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Estero golfer Gianna Clemente named to U.S. National Jr. Team

Gianna Clemente
Augusta National Women's Amateur
Special to WGCU
Gianna Clemente

The accolades continue for Estero golfer Gianna Clemente.

Braun, Michael
Braun, Michael

Clemente, who turned 16 in March, was one of 10 girls to be named to the first U.S. National Junior Team. Eight boys were named to the team.

“It’s really exciting,” Clemente said.

She will attend the first training camp May 8-11 in Atlanta. The team will have a friendly match with Australia this summer in the U.S.

The United States Golf Association started the U.S. National Development Program last year. The pillars of the program are talent identification, access to competition, national teams, athlete resources, player development and relations and financial support.

The national junior team is the first, but the program will start an elite amateur team and a young pro team by 2026.

Most other countries have national teams to develop players.

“I think we’ve been gained on quite a bit,” said national team coach Chris Zambri. “Every other country, especially those that compete in the Olympics has a national program.”

The thinking in the past was the U.S. is so big and there are enough good players and resources we didn’t need a program, he said.

“But there are some indicators that it’s not necessarily going so great, and quite frankly, even if it was, I think it would be a good idea to have a program like this,” Zambri said.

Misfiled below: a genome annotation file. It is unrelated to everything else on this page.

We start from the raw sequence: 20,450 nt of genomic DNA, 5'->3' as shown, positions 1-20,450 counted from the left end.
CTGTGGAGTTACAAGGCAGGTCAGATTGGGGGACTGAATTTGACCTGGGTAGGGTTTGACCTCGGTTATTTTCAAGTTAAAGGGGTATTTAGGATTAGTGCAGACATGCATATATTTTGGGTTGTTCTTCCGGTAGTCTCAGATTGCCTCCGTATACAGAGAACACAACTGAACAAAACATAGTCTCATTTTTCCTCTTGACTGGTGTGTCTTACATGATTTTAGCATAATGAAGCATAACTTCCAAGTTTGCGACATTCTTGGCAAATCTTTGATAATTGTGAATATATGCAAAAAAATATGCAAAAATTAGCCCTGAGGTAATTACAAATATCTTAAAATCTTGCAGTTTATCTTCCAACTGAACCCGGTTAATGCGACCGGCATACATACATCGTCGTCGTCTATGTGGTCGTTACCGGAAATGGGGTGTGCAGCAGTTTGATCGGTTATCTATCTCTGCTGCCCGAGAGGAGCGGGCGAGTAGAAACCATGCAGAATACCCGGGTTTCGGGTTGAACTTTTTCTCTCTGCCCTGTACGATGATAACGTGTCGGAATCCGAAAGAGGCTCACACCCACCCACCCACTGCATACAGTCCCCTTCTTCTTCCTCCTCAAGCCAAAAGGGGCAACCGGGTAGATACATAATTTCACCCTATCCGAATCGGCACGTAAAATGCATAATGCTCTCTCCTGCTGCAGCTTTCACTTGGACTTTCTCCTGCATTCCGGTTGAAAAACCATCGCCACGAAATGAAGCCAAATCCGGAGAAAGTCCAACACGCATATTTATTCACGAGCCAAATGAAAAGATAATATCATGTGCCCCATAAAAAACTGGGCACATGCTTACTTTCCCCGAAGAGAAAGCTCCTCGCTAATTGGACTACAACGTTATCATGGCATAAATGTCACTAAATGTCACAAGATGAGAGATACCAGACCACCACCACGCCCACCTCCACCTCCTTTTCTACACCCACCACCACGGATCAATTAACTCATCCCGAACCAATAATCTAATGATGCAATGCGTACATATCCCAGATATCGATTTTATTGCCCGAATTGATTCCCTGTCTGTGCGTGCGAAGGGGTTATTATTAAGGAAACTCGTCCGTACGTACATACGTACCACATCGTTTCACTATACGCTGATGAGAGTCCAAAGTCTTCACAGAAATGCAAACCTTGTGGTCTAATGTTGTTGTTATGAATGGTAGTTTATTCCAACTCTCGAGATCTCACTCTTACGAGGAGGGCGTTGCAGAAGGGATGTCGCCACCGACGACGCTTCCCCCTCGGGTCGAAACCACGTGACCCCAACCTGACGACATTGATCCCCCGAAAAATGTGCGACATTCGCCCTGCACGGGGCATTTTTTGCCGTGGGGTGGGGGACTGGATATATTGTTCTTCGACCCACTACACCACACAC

The U.S. program won’t be as intense as some of the ones elsewhere. The golfers won’t be living together and working daily with Zambri.

“I’ve been mulling things over, like how are we going to make an impact remotely,” he said.

The team will receive year-around support with world-class coaching, sports psychology and nutritional guidance, Zambri said.

The girls had to be in the class of 2025 or after. Clemente is in the 2026 graduating class.

The selection committee used several criteria when selecting the 10 girls, including rankings, talking to the golfers and their parents, golf experts and tournament scores.

Zambri, a former college coach, said scores are important.

“There’s nothing like scores in tournaments,” he said. “What are you shooting in tournament play and how are finishing in tournaments.”

Golf manufacturing reps were a valuable source.

“They’re paid to identify players who are going to play the tour, so that’s what we want. We want to have an effect on players who will eventually play the major tours as professionals,” Zambri said.

Clemente already was on Zambri’s radar before he became coach of the national team. He had heard about her two years ago when she qualified three weeks in a row for LPGA qualifiers.

He talked to Clemente and her dad Patrick at a tournament earlier this year and then visited them at Bonita Bay.

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